|< Day Day Up >|
Thunderbird supports two searches. The first enables you to search for specific messages. The second searches addresses in any of your address locations.
Both searches are useful, but I find I search messages much more frequently than I search the addresses.
The Search Messages dialog box is displayed when you select Edit, Find, Search Messages in Thunderbird's menu (see Figure 11.4). In this figure I searched for either eBay or PayPal and got seven matches (all phishing emails, too). The Search Messages dialog box is divided into two halves: The top is where you enter your search criteria, and the lower half is where the results of the search are displayed.
Figure 11.4. The Search Messages dialog box can also be displayed by pressing Ctrl+Shift+F.
In the top half, you choose which folder (and subfolders, if desired) you will be searching for. Then you select a field (these are the same fields you filter and sort on), the search condition (Contains, Doesn't Contain, Is, Isn't, Begins with, or Ends with), and the text to search for. A search can look for multiple items in multiple fields; however, these search criteria must either match all (an AND search) or match any (an OR search).
After the search has successfully found messages, in the bottom half of Search Messages you can select a message(s) and open, file, delete, or save them as a search folder. If you select only one message in the list of results, you can also choose to open the message's folder.
In addition, a quick search is located at the right end of the view bar. If you are doing a simple search, this tool might be faster than the more complex Search Messages dialog box.
Using Search Folders
Search folders are folders that contain the results of a search. The contents of a search folder are not actual messages, but are virtual copies of the messages. If you delete a search folder, the messages listed in it are not deleted. However, if you delete a specific message (or messages), the original message is deleted as well, so be careful. The same is true about other message modifications; these affect the original message, as well.
A search folder is dynamically updated. This means that new messages are searched as they arrive and, if the search is successful, they go into the search folder. You do not have to manually update the search because Thunderbird does this automatically for you.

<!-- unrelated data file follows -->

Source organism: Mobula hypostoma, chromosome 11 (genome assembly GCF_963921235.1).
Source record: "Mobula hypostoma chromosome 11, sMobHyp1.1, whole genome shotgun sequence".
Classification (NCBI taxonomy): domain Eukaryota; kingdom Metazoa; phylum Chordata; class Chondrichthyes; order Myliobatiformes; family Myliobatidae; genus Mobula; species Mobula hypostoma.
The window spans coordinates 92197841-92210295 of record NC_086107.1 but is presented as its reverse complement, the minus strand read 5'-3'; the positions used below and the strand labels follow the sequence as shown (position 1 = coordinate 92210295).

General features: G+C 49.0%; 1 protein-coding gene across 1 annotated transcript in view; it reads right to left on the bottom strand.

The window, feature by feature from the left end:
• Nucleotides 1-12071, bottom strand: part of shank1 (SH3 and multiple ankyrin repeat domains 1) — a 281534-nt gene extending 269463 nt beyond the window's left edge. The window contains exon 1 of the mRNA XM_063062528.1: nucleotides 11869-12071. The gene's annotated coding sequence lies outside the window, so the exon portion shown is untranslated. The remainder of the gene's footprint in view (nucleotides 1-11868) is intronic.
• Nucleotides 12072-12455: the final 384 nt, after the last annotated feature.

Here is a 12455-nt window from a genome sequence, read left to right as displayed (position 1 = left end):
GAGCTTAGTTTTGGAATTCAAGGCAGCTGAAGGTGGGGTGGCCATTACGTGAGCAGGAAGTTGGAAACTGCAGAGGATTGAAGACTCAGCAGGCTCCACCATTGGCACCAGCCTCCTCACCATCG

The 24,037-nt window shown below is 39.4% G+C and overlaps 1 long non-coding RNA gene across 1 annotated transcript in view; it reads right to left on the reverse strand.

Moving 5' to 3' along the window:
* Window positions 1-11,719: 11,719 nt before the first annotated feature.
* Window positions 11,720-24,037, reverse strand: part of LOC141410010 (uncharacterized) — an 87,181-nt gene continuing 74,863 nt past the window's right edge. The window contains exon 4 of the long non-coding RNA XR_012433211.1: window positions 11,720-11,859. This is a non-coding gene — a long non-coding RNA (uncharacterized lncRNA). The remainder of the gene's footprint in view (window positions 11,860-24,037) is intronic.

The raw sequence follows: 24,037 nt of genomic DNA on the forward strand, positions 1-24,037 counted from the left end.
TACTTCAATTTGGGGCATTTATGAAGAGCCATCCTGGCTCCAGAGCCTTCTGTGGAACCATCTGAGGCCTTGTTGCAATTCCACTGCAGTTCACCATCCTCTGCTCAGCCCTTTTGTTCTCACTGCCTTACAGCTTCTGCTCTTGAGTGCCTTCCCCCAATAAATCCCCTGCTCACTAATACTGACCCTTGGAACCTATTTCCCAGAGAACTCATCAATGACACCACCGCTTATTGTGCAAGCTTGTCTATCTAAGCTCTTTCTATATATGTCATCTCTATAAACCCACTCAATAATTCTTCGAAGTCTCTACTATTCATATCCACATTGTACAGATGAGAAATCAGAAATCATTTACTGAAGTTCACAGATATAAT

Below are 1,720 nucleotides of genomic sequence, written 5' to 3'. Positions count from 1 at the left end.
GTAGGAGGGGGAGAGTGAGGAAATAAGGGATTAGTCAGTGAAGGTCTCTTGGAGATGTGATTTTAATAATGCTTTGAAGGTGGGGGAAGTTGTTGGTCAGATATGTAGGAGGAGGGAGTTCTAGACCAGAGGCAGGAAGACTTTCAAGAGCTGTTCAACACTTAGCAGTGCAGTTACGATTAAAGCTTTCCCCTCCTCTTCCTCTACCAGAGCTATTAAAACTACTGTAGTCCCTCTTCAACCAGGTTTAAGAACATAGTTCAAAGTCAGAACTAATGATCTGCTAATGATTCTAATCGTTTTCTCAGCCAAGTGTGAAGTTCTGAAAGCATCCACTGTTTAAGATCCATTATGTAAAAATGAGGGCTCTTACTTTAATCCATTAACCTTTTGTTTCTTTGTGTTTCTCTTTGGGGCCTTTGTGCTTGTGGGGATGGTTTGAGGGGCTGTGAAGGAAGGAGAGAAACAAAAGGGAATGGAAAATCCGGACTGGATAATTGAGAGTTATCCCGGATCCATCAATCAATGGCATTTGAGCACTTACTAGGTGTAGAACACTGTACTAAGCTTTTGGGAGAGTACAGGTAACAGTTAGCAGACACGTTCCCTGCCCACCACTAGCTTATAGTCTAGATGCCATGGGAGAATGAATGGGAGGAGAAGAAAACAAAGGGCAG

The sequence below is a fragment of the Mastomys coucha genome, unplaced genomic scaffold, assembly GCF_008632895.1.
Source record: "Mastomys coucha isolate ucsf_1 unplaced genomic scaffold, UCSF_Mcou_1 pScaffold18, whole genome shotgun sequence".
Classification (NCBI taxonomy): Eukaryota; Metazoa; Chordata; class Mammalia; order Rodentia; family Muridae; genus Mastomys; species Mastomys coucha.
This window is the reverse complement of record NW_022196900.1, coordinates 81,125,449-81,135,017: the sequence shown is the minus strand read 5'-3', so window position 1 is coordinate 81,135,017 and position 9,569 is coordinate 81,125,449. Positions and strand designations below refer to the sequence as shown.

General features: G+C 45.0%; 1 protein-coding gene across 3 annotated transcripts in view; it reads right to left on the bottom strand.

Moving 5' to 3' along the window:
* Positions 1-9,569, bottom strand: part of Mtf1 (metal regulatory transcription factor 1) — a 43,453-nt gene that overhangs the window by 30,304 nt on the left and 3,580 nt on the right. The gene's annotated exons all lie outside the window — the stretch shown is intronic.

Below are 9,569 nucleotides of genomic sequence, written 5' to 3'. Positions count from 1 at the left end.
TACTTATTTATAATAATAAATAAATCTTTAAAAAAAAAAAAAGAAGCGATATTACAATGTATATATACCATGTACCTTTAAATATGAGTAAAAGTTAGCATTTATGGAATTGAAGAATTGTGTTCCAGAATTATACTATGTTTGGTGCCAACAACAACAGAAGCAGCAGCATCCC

When you are through with the search folder, you can right-click it and select Delete Folder from the context menu. This is a permanent deletion; the search folder is lost and cannot be recovered from the Trash folder.
The Advanced Address Book Search dialog box is displayed when you select Edit, Find, Search Addresses in Thunderbird's menu (see Figure 11.5). This dialog box is divided into two halves just as Search Messages is. The top is where you enter your search criteria, and the lower half is where the results of the search are displayed.
Figure 11.5. This search was for all names that have either a 1 or a 2 as part of the email address.
In the top half, you choose which address book (the Personal Address Book, all imported address books, or collected addresses) you will be searching. Then you select a field (these are the same fields you see in your address books, such as Name, Display Name, Email Addresses, and so on), the search condition (Contains, Doesn't Contain, Is, Isn't, Begins with, Ends with, or Sounds Like), and the text to search for. A search can look for multiple items in multiple fields, but these search criteria must either match all (an AND search) or match any (an OR search).
When the search has successfully found address book entries, in the bottom half of Advanced Address Book Search you can select an address (or addresses) and select Write to compose an email (see Figure 11.5). If you select only one message in the list of results, you can also choose to view that entry's properties.
Searching addresses is also possible while composing a message. If you type the first few characters of an address into the Compose window, a drop-down appears listing all the address book names that match those few characters (see Figure 11.6). Then simply click the name to be used (or press Tab) to select the default (first entry).
Figure 11.6. I typed Pe. Thunderbird then displayed all the names that begin with these two characters and made the first one the default.
Of course, to search for addresses there must be something to search the Thunderbird Address Books.
|< Day Day Up >|